People of Color in European Art History


  1. Artist Unknown
Portrait of baker Terentius Neo and his wife
Italy (c. 55-79)
from Pompeii. The British Museum.
I thought I’d start this week off with one of the oldest named portraits of a person of color from European Art History. This piece is a portrait of a baker, Terentius Neo, and his wife from the city of Pompeii, which was buried in volcanic ash in A.D. 79:




Pompeii and Herculaneum, two cities on the Bay of Naples in southern Italy, were buried by a catastrophic volcanic eruption of Mount Vesuvius in just 24 hours in AD 79. This event ended the life of the cities but at the same time preserved them until rediscovery by archaeologists nearly 1700 years later. The excavation of these cities has given us unparallelled insight into Roman life.




People of Color in all walks of life have been living in Europe since Classical times, and it’s lovely to see such a detailed portrait with a name surviving after so many centuries.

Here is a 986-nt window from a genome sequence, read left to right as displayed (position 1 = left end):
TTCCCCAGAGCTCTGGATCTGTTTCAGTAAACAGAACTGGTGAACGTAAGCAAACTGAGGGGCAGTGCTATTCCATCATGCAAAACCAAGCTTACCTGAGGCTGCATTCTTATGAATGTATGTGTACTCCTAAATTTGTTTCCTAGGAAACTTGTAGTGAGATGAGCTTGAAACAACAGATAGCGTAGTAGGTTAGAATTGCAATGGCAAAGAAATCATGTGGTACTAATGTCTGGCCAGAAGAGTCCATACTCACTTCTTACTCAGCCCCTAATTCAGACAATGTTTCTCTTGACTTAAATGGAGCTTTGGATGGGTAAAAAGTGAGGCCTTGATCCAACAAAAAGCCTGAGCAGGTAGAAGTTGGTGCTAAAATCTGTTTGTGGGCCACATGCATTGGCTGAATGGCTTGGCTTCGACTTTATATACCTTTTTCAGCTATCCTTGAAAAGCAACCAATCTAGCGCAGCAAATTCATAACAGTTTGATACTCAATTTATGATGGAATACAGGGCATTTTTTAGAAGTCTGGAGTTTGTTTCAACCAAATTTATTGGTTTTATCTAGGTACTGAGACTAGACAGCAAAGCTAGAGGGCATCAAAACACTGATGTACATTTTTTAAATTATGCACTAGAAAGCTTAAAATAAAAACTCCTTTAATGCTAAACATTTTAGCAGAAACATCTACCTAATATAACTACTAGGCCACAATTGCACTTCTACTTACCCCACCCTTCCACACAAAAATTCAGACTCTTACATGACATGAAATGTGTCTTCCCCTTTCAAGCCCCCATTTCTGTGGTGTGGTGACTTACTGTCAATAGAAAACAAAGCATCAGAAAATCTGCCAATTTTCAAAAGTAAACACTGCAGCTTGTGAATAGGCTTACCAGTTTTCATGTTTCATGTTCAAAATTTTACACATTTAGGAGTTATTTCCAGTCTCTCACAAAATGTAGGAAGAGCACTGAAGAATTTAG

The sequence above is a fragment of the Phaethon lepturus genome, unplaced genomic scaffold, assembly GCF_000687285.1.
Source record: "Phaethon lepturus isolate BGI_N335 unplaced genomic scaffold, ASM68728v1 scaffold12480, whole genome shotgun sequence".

Although I was sad to see that he was cropped out for the accompanying book, promotional materials and other merchandise for the exhibition at the British Museum, which is running right now until September 29:

[x]

    Artist Unknown

    Portrait of baker Terentius Neo and his wife

    Italy (c. 55-79)

    from Pompeii. The British Museum.

    I thought I’d start this week off with one of the oldest named portraits of a person of color from European Art History. This piece is a portrait of a baker, Terentius Neo, and his wife from the city of Pompeii, which was buried in volcanic ash in A.D. 79:

    Pompeii and Herculaneum, two cities on the Bay of Naples in southern Italy, were buried by a catastrophic volcanic eruption of Mount Vesuvius in just 24 hours in AD 79. This event ended the life of the cities but at the same time preserved them until rediscovery by archaeologists nearly 1700 years later. The excavation of these cities has given us unparallelled insight into Roman life.

    People of Color in all walks of life have been living in Europe since Classical times, and it’s lovely to see such a detailed portrait with a name surviving after so many centuries.

    Although I was sad to see that he was cropped out for the accompanying book, promotional materials and other merchandise for the exhibition at the British Museum, which is running right now until September 29:

    image

    [x]